Decree-Law n.º 10-J/2020 of March 26 2020 approved a set of measures aimed at ensuring the continued financing of families and businesses in order to prevent events of default and includes a statutory moratorium until 30 September 2020 (‘Moratorium’).
The Moratorium is applicable, with a few exceptions, to credit transactions granted by:
(ii) branches of credit and financial institutions operating in Portugal
The Moratorium does not apply to:
(iii) credit granted to companies by means of credit cards for personal use for managers, employees and other collaborators
The following types of debtors may benefit from the Moratorium, provided that all cumulative legal requirements are met:
The beneficiary must apply to the creditor for the Moratorium and include documentation proving that it has no tax or social security debts. If the beneficiary meets the requirements, the creditor must implement the Moratorium within a maximum of five working days from the date of the submission of the relevant application. Otherwise, the creditor has up to three working days to inform the beneficiary that it does not meet the requirements. Those who apply for and benefit from the Moratorium without fulfilling the legal requirements, as well as persons that sign the required documentation (eg the application for the Moratorium), are liable for any damage caused due to false declarations and for the costs incurred in relation to the Moratorium, notwithstanding any criminal liability that may arise. The Bank of Portugal supervises and monitors the access to and the use of the Moratorium. The creditors’ breach of their obligations under the Moratorium constitutes an administrative offence.
The Moratorium has, inter alia, the following effects:
The extension of the deadline for payment of the principal, rent, interest, fees and other charges, under the measures referred to in points (ii) and (iii) above does not:
Furthermore, the extension of guarantees under the Moratorium does not require any other formality and is fully effective and enforceable against third parties. In addition, interest shall continue to accrue during the extension period and will be capitalised with reference to the time at which they are due at the contractual rate in force.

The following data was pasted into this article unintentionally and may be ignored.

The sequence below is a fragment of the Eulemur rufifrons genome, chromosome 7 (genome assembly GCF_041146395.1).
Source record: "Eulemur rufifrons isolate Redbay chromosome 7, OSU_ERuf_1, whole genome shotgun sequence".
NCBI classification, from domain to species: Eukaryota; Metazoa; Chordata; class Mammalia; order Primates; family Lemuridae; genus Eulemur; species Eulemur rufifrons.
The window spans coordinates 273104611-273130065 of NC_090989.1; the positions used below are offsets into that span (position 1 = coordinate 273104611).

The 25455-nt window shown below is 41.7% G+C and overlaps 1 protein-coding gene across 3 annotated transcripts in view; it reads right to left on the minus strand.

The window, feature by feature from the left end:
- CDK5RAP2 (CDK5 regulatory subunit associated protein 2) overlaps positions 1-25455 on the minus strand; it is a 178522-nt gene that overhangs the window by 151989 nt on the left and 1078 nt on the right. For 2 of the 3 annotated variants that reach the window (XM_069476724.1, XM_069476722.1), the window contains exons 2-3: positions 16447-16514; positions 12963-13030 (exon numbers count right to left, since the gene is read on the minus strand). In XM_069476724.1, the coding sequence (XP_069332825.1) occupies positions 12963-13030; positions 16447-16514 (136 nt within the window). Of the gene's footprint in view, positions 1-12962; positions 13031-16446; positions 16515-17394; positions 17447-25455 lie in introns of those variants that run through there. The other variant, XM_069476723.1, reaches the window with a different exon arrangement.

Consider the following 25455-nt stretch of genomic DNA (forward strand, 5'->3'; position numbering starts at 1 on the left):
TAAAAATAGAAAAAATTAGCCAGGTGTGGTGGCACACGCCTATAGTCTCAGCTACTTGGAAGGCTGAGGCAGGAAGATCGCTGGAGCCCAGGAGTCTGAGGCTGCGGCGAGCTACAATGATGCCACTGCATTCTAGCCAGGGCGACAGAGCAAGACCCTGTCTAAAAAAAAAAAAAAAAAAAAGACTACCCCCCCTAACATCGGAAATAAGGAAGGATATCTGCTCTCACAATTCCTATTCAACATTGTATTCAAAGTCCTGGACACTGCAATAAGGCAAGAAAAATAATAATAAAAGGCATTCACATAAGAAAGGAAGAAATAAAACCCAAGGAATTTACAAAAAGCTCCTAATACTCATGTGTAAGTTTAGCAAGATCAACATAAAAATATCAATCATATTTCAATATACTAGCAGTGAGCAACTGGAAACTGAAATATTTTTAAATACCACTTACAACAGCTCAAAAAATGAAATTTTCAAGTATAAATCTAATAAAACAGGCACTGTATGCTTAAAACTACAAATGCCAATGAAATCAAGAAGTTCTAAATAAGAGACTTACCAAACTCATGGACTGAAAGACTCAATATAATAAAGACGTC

Finally, in the event of insolvency, PER or RERE (Regime Extrajudicial de Recuperação de Empresas) of the beneficiary, the Moratorium does not prevent creditor institutions from exercising all their rights.
At the time of writing, the Portuguese legislator is working on the transposition of the EU Directive on restructuring and insolvency (see Practice Note: Harmonising insolvencies and restructurings across Europe). Although the Portuguese insolvency system already provides a pre-insolvency framework and promotes a rescue culture, some of the features of the EU Directive could help prevent insolvency and liquidation due to the current coronavirus outbreak, namely by prioritising the restructuring/recovery, when possible, and increasing the efficiency of the proceedings.
We look at various countries worldwide which are expediting reforms to their restructuring and insolvency laws, temporarily suspending onerous insolvency law provisions, increasing limits for statutory demands, suspending enforcement powers and introducing other measures to deal with the coronavirus crisis. As the situation is rapidly evolving with more countries adding new measures daily, you should contact local lawyers in the relevant jurisdiction to check the current measures in force.